Senior councillors asked to approve flood defence works

Senior councillors in Leeds will next week be asked to approve flood defence measures at Woodlesford as the first part of a major project to protect the city.

The council’s executive board will be given an update at its meeting at Civic Hall on Wednesday 4 September on the latest proposals to reduce the possibility of the River Aire flooding.

The executive board will be asked to approve the undertaking of works at Woodlesford in the form of a low-level landscaped embankment to achieve a protection against a one in 200-year flood in that area.

The measures at Woodlesford are the advance works ahead of the main project which includes the replacement of the existing fixed weirs at Crown Point and Knostrop with moveable weirs that can be lowered in flood conditions to reduce river levels and the threat of flooding. The moveable weirs are to be the first installed in the UK although they are tried and tested in other countries.

Additional elements have been brought forward as a result of rapid progress in recent months following successful funding bids to the government and the Environment Agency (EA). In addition to the £10m committed by Leeds City Council to the £44.8m project, the remaining funding package consists of £23m from the Department for Environment, Food and Agriculture (Defra), £3.4m from the Department for Business Industry and Skills (BIS), and £8.4m from the EA’s Flood Defence Grant in Aid which is expected to be formally confirmed in the coming weeks.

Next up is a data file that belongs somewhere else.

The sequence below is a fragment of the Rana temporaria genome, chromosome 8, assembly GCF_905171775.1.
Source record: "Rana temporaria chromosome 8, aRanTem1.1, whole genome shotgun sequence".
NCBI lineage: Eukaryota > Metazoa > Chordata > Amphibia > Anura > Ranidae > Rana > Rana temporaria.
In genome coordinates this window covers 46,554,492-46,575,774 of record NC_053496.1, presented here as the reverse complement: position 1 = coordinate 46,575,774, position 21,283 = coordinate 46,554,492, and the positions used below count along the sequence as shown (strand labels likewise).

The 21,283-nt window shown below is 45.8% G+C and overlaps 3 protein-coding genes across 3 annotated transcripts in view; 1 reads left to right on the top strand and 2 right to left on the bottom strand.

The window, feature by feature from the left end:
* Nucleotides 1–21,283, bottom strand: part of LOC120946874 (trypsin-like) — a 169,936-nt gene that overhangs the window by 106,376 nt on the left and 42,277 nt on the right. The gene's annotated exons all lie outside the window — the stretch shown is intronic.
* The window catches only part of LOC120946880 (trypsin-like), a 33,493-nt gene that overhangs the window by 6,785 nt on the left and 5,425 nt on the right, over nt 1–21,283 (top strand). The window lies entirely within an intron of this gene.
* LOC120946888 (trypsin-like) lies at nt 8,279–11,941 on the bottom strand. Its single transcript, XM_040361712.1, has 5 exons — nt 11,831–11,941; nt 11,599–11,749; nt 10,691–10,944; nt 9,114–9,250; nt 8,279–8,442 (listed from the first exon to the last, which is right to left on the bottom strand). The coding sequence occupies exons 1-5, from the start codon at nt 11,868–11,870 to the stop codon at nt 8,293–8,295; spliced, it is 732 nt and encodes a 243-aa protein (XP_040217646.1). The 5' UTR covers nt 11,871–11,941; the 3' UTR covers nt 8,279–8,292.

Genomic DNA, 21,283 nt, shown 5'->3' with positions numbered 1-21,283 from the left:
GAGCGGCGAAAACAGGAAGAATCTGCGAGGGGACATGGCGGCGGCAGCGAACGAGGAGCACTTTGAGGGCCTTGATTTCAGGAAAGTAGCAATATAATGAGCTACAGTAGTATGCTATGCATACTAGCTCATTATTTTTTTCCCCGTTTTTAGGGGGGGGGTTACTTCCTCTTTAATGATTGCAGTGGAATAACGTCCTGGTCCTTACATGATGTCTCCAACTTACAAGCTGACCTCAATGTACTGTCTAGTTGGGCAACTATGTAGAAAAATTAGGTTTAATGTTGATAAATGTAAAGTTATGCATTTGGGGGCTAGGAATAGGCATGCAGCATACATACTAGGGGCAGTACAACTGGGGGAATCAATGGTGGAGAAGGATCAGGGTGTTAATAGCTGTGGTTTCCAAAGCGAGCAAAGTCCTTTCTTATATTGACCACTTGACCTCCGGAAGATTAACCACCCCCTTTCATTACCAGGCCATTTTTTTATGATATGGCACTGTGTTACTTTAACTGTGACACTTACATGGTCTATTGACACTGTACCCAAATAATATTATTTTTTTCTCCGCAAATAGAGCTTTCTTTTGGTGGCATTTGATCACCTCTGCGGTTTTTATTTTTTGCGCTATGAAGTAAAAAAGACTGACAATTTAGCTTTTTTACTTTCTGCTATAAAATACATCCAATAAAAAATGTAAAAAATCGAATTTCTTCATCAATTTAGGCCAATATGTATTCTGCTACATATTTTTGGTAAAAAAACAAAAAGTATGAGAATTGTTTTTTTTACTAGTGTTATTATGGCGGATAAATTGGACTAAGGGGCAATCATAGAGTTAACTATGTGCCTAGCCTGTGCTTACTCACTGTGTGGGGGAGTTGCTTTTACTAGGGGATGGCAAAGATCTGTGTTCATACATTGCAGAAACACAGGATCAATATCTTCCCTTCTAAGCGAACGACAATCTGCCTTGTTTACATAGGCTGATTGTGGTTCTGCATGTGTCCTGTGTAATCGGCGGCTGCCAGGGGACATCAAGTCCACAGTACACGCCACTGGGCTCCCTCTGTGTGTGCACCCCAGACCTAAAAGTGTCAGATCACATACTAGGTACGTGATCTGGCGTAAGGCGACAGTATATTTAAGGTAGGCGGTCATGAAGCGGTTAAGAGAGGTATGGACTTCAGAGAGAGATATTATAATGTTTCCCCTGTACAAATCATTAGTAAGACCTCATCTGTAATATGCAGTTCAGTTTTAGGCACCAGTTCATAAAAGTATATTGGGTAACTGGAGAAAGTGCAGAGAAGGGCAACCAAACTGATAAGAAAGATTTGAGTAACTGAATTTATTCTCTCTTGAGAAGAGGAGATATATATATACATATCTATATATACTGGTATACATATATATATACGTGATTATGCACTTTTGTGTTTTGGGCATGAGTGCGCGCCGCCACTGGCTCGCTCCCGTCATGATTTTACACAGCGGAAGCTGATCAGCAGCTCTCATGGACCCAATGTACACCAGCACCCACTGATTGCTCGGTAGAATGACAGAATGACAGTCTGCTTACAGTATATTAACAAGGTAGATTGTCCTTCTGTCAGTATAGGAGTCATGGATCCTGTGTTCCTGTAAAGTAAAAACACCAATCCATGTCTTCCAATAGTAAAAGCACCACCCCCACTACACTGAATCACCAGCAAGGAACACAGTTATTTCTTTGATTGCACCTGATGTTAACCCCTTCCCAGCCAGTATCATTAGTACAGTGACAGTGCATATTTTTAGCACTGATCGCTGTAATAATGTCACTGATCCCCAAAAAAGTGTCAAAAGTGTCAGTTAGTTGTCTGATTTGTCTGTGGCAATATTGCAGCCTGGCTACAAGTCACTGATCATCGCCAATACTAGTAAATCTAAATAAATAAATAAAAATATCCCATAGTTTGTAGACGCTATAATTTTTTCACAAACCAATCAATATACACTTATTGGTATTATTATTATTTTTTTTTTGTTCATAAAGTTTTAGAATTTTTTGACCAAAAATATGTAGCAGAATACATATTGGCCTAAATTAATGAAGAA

The additional elements include the removal of an island at Knostrop Cut which separates the river from the canal and flood defences in the city centre. The remaining planning application for these additional works is set to be determined at the end of September.

Public consultation has taken place with businesses and residents, as well as with local councillors for all of the proposed works. Information has also been available on the council website www.leeds.gov.uk/fas and at the Leeds Waterfront Festival where over 150 people visited a stall.

Work on site at Woodlesford is scheduled to start in January 2014, with the main project works programmed to commence in April 2014 and be completed by the end of 2016. The city centre including over 3,000 homes and 500 businesses will then have protection against a one in 75-year flood.

The project is being delivered by Leeds City Council in partnership with the Environment Agency and other organisations.

Leeds City Council executive member for the economy and development Councillor Richard Lewis said:

“We are all very keen to see this vital project carried out to help protect Leeds city centre from the risk of flooding.

“These works in Woodlesford need to be carried out first to make improvements as quickly as possible. This will begin the process to provide the residents and businesses in that area with a level of protection and reassurance they have never had before.”

Note to editors:

A 1:75 flood risk refers to a one in 75-year Standard of Protection (SOP), which means that, on average, the city would only be expected to flood once in every 75 years, or twice in every 150 years.


For media enquiries please contact:

Roger Boyde,

Leeds City Council press office,

Tel 0113 247 5472

Email: roger.boyde@leeds.gov.uk